February 2

Everything Ethics Interviews Michael Clark


I interview Michael Clarke, Chief Global Compliance Officer of ConvaTec, about managing the compliance function through the pandemic.

J Kevin Foster: What changes and issues are coming up, and maybe, what you're doing as far as monitoring what's going on with your employees. How has it changed since the pandemic?

Michael Clarke: I mean everyone being virtual, and we are always having discussions about to what extent our sales colleagues can go back into the field.  That's being discussed business unit by business unit, case by case. But for the most part, we're trying to remain as virtual as possible.  With that being the case, we're always thinking about how, if everyone's virtual, what sort of things can we manage the sales forces' promotional teams.

In terms of making sure they don't take excessive risk because I think when everyone's home by their computer and they're a bit more relaxed, and they may say things or do things, even though they're not physically with someone. They may say something or do things that are not entirely consistent in our practices, so we need to make sure we get in front of them or educate them or talk to them.

So there's a lot more virtual education we have to do.  So many meetings on whether we streamline specific processes, but keep adherence to our policies, those are probably the biggest things that we've had to address in the corporate environment.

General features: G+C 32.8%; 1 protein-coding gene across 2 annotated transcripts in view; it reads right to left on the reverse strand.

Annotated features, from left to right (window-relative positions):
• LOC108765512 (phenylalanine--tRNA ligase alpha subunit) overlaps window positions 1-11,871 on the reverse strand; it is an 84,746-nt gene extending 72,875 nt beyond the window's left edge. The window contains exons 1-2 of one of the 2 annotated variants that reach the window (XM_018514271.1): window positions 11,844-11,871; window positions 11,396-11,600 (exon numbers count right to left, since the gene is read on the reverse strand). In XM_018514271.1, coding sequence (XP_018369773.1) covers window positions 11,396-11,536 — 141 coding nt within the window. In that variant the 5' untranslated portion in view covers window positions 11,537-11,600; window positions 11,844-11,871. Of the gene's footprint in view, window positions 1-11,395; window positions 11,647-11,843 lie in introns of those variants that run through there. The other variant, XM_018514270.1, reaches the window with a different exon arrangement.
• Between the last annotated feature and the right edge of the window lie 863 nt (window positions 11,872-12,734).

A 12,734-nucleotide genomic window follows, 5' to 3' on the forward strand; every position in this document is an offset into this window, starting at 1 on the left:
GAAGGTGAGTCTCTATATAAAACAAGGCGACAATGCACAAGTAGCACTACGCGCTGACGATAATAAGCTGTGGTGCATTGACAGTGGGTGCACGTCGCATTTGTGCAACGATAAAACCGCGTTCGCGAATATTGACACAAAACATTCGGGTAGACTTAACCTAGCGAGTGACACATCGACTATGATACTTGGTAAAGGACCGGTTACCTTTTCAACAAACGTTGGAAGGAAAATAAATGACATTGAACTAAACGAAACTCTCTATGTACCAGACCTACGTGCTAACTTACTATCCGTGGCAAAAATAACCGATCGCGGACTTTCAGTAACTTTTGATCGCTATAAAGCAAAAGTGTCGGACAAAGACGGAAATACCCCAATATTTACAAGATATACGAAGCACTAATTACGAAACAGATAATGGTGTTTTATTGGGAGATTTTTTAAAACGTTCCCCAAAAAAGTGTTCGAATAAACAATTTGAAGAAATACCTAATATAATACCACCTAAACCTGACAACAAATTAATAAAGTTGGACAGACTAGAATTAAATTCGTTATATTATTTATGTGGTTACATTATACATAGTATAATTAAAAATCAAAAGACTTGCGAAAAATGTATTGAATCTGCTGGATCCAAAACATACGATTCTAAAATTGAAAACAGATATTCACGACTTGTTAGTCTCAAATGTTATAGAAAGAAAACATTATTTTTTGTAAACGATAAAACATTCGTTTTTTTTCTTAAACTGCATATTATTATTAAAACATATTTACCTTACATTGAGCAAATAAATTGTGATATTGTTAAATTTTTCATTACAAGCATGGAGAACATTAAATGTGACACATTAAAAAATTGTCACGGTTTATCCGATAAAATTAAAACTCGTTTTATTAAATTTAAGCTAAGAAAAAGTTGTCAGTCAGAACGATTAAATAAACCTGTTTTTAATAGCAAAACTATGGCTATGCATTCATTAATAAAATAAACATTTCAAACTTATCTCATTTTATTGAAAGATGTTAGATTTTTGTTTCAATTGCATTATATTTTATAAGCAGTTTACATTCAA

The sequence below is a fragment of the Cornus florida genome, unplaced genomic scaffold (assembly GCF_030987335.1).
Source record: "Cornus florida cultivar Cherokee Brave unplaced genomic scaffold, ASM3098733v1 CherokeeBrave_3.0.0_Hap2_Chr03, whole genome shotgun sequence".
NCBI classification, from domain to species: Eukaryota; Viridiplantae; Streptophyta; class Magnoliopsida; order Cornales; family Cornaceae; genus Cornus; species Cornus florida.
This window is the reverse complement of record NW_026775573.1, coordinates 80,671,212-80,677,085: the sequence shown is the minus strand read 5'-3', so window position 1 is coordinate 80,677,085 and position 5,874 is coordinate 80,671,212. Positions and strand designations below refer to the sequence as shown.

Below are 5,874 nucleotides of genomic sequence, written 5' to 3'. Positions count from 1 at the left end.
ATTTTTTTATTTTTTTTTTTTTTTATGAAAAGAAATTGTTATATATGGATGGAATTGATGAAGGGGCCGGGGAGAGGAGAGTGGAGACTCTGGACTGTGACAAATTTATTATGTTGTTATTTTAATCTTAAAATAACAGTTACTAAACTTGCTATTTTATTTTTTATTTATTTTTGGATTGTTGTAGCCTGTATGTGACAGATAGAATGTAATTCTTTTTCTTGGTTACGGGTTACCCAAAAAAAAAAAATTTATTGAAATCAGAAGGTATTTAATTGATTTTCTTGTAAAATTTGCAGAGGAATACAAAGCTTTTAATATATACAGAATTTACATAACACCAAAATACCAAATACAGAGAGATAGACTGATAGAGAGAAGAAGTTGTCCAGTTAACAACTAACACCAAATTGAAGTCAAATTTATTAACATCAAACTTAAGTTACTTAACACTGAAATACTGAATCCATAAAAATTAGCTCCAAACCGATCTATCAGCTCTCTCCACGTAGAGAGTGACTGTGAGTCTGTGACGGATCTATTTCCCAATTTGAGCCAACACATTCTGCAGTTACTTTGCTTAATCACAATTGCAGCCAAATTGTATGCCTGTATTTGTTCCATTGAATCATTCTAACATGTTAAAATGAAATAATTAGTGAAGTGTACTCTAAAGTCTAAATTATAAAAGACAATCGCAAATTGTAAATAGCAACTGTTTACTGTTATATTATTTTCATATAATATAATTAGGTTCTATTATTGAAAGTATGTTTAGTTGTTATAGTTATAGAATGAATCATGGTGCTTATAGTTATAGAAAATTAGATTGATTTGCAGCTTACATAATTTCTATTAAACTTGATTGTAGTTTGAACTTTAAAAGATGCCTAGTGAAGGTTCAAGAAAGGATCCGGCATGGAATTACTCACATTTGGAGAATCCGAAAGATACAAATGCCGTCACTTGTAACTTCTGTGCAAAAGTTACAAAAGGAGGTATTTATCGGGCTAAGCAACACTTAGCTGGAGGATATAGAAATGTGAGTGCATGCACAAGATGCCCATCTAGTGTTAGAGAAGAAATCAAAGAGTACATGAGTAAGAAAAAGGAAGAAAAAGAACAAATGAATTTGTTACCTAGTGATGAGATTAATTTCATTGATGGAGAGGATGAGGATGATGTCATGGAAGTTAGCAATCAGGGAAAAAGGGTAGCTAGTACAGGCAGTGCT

J Kevin Foster: Are the individual supervisors pretty much taken that role as far as monitoring, or is there any other way you're doing it?

Michael Clarke: Yeah, they do it.  It is all virtual so having virtual promotional meetings.  Let's say I'm selling to you. You're a doctor, and I'm the sales rep, and we're having a virtual meeting rather than in the office.

My manager would dial on three of us on a zoom call or team call, and we do the same thing in the compliance context. We haven't done monitoring like we do not feel right along; we mostly do it for big meetings like just the education sessions and training sessions.  We have done it for a few add boards advisory boards.

J Kevin Foster: So the educational aspect is that more based on your regular ethics training programs or are you creating any new programs?

Michael Clarke: It's a bit of both.  Since I'm new, I had been updating our training anyway because we hadn't really refreshed it.  ,  You need to rethink these things all the time.  We have tried to jazz up our training a bit. Everything that we're delivering, whether it's national sales meetings we had, we squeezed in a couple before Covid.  And now we're doing a lot more town halls, more localized regional conferences. So we have jazzed up the training for all of those large gatherings. I'm redoing a deck for some distributor training.  So we're making punching up the content, making it a little more interesting. Reducing the text but still conveying the same message.  Eventually we want to move more towards better technology solutions, whether for internal sales teams or any other.  We train everybody so whether it's employee training, sales field training, or third-party distributor training.